The band recently held an anonymous composing contest within its membership resulting in a 12/8 march by Tyler Bridge, “The Guelph Pipe Band Centenary March.”
With an eye to the next 100 years, the Guelph Pipe Band organization is continuing its focus on teaching, with the organization’s leaders working with new and existing students. Recognizing the seeming perennial shortage of pipe band percussionists in Ontario, the band is planning to launch a drumming-focused teaching program in the fall of 2022.
The group also maintains a partnership with the local Guelph Air Cadet Pipe Band, bringing several players from scratch to Grade 1 solo competition status since 2014. The organization also keeps a solid connection to the local community by participating in Remembrance Day, Santa Claus Parades, Charity Fundraisers like the CIBC Run for the Cure, and many other community events throughout the year.
And for the first time since the 1980s, the Guelph Pipe Band plans to compete at the World Championships in the next few years.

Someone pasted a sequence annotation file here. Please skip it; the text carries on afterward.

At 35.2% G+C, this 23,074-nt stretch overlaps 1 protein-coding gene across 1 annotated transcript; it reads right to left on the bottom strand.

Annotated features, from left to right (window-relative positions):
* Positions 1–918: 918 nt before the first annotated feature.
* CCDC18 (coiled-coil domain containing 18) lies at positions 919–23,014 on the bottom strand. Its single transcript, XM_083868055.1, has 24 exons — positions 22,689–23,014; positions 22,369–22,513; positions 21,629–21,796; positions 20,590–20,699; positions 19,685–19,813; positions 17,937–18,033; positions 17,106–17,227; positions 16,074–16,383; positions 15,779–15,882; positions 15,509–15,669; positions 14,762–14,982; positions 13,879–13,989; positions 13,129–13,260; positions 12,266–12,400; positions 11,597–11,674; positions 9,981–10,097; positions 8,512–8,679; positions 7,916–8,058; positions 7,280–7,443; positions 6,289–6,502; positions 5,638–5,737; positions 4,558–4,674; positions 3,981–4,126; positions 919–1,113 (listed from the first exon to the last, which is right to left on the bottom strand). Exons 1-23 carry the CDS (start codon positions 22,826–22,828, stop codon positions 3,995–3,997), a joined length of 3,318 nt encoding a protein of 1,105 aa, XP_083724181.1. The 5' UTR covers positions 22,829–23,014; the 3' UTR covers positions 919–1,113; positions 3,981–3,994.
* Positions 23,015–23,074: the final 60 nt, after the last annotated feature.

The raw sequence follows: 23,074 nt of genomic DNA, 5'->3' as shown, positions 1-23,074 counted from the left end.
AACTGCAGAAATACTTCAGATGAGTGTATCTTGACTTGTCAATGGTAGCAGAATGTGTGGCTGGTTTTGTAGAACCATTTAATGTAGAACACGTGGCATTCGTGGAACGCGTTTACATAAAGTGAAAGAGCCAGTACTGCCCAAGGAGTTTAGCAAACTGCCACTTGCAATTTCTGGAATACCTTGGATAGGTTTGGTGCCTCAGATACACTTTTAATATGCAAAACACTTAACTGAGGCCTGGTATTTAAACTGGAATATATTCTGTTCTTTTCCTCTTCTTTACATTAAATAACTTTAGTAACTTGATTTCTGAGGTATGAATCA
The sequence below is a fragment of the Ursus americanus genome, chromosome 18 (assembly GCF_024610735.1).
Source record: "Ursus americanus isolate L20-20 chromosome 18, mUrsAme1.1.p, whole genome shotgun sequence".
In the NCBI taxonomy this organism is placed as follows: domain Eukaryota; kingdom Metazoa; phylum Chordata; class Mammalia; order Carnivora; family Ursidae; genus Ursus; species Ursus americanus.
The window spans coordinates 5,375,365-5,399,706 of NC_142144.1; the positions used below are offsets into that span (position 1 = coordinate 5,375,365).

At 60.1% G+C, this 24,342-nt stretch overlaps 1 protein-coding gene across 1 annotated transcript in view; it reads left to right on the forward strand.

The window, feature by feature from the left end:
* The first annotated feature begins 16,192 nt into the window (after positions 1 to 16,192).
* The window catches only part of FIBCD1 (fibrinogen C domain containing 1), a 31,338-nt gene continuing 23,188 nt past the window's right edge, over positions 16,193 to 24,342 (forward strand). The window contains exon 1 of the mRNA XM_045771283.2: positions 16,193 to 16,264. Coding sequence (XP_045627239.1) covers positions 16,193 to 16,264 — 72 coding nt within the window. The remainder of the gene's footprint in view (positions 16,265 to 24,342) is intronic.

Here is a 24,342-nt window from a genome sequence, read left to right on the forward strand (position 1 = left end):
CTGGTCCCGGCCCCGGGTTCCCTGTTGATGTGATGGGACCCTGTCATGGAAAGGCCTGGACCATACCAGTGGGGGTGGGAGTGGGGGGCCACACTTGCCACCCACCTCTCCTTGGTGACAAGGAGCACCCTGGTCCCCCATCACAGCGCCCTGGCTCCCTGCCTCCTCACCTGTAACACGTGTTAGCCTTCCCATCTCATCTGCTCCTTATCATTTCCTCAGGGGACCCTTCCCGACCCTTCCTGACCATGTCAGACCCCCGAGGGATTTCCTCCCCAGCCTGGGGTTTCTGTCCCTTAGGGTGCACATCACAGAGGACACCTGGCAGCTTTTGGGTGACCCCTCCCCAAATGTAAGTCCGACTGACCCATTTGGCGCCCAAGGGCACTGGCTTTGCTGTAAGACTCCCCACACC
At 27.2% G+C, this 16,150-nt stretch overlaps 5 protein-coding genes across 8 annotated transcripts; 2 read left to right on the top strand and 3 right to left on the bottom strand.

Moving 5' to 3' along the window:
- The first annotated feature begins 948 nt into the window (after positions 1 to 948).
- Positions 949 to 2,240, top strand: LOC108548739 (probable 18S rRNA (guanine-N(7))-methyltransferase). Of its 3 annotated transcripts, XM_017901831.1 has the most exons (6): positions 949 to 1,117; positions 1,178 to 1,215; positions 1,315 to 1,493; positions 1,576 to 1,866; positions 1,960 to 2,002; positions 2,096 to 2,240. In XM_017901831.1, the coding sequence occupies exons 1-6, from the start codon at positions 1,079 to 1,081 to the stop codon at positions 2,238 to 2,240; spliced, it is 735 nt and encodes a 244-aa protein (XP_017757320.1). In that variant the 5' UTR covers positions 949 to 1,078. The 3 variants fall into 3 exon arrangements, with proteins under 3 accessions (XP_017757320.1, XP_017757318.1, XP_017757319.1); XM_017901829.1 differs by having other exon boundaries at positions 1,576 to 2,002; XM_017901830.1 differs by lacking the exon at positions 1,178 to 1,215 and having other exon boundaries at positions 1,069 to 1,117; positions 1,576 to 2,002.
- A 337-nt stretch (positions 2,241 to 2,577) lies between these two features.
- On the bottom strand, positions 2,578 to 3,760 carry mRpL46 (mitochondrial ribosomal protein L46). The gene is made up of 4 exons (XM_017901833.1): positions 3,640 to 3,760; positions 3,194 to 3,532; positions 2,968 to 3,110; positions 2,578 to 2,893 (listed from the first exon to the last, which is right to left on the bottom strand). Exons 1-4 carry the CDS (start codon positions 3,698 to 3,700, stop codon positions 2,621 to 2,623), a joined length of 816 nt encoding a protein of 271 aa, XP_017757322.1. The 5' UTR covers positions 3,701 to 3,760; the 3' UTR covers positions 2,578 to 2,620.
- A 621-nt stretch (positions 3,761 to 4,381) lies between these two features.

For a century, the Guelph Pipe Band has stuck to a tradition of teaching, community and camaraderie first, and competition, gradings and prizes second. The combination of priorities has created a 100-year continuity infrequently seen in a pipe band world in which groups often rise, decline, and disintegrate in a season.
Significant for its contributions and innovations in the pipe band world and its local community, the Guelph Pipe Band looks to the future with a reason-to-be that never has and is unlikely ever to change.
Tyler Bridge has kindly provided us with the manuscript, harmonies, and a recording of his 12/8, “The Guelph Pipe Band Centenary March”:
Our thanks to Tyler Bridge for his assistance with this article.